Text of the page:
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Question about Vocabulary

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Question about Vocabulary

Postby retypepassword » Sat May 05, 2007 10:42 pm

When I first encountered this, I just memorized the genitive form of the word as if it were a completely different word:

animus, -î: spirit, soul, mind
animî, -ôrum: high spirits, pride, courage

Why is the genitive form presented with a different meaning from the nominative (this happens several times throughout the book...)?
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Postby Tertius Robertus » Sat May 05, 2007 10:59 pm

it is not the genitive, rather, a plural form. Some words allow different meanigs in the plural form.

for instance:
castrum, i = fort

castra orum = millitary basecamp
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Postby retypepassword » Sat May 05, 2007 11:06 pm

So basically, whenever I see the word like:
animi, animorum, animis, or animos, it means pride/courage?
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Postby Tertius Robertus » Sat May 05, 2007 11:17 pm

not always. as i said, thay allow other meaning as if it were a new word, but it does not mean that thaey have not the normal plural.

see littera, ae for examples.

the context shall make it clear.
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Postby retypepassword » Sat May 05, 2007 11:23 pm

So basically, whenever I see a word presented in two forms, like the example I first posted, I can just memorize all the meanings for the one word (I don't have to make separate flash cards for the plural and singular)?
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Postby Tertius Robertus » Sat May 05, 2007 11:30 pm

memorize them as they are given. if the "special" meanigs are to you presented first, memorize so, later bother with the "normal". vice versa

You ought to treat them as separate words, because its just what they are. though it is true that these words "plural only" have their meanings related to the word of origin. it is no big deal, really.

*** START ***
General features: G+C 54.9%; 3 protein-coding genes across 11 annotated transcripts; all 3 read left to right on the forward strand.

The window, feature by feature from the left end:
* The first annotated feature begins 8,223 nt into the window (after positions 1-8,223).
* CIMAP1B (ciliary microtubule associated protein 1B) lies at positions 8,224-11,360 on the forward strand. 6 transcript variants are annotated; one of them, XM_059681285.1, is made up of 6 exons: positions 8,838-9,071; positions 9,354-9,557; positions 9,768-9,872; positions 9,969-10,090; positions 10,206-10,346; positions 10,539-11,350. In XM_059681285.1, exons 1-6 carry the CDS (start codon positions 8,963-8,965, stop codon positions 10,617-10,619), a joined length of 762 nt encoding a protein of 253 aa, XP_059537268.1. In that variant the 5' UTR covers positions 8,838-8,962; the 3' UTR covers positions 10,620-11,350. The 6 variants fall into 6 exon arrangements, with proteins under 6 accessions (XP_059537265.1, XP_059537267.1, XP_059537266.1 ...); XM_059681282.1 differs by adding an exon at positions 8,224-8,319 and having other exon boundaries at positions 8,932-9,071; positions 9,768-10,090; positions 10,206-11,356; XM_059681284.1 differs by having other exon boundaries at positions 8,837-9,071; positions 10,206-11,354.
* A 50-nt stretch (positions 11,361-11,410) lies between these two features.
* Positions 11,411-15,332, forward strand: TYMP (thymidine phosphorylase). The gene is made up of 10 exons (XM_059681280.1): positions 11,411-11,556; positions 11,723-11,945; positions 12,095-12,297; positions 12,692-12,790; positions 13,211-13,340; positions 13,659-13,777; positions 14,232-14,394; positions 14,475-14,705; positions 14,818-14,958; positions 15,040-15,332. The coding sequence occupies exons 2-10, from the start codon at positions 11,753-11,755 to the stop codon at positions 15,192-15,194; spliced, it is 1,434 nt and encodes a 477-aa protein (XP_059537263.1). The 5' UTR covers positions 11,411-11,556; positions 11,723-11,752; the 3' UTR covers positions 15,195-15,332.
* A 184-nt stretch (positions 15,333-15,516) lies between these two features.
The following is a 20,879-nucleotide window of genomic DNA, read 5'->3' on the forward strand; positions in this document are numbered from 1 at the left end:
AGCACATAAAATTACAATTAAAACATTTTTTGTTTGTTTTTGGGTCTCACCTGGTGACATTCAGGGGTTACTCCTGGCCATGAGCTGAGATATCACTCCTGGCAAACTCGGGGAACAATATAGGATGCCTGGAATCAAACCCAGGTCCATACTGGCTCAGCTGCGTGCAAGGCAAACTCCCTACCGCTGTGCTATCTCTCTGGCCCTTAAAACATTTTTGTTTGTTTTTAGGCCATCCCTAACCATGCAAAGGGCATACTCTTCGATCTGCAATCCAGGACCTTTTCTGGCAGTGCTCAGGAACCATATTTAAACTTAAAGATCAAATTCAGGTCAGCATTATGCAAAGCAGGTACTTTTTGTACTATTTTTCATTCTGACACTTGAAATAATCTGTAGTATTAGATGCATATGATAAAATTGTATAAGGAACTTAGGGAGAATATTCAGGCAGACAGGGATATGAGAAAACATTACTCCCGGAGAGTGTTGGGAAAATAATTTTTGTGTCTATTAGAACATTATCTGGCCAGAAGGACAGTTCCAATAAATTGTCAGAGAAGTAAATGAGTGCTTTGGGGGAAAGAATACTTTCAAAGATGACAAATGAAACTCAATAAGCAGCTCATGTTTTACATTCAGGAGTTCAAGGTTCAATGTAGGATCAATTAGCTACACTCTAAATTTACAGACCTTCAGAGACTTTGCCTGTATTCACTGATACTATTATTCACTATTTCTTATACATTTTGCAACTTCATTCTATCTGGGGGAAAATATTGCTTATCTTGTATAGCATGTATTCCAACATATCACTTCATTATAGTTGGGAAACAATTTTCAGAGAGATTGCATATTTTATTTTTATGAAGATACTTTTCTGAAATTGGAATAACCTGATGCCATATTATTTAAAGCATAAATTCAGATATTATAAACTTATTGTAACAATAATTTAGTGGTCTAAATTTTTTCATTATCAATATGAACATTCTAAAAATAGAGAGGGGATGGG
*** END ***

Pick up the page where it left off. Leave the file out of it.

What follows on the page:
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Postby retypepassword » Sun May 06, 2007 3:31 pm

Thanks for the help; I understand now. I have one more question: I read somewhere that it's best to learn foreign language vocabulary from context (by looking it up in the dictionary) after having learned one hundred words. How am I to do this if I'm studying from Wheelock's?

Thanks again.
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Postby Tertius Robertus » Sun May 06, 2007 10:03 pm

sorry but i cannot answer that, i did not used wheelock, (i repplied because it was a grammar question :wink: ) someone should come here in your help.
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Postby Chris Weimer » Mon May 07, 2007 7:50 pm

Wheelock's has supplemental reading book.

Also, there aren't merely 100 words, but 1400 words that must be learned. You can read them here.

Once you got those, you can read through most texts with only consulting the dictionary every now and then.
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Postby retypepassword » Mon May 07, 2007 9:59 pm

So basically, I just make flash cards for each of the words, learn all of them, get through Wheelock's, and I'm in the intermediate level?

Long way to go.. but I'll get there!
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Postby Merus Ipse » Wed Jun 04, 2008 5:15 am

Similarly, we have a double meaning given to a plural of that same word in English:

spirit- soul, ghost
spirits- alcohol
phpbb
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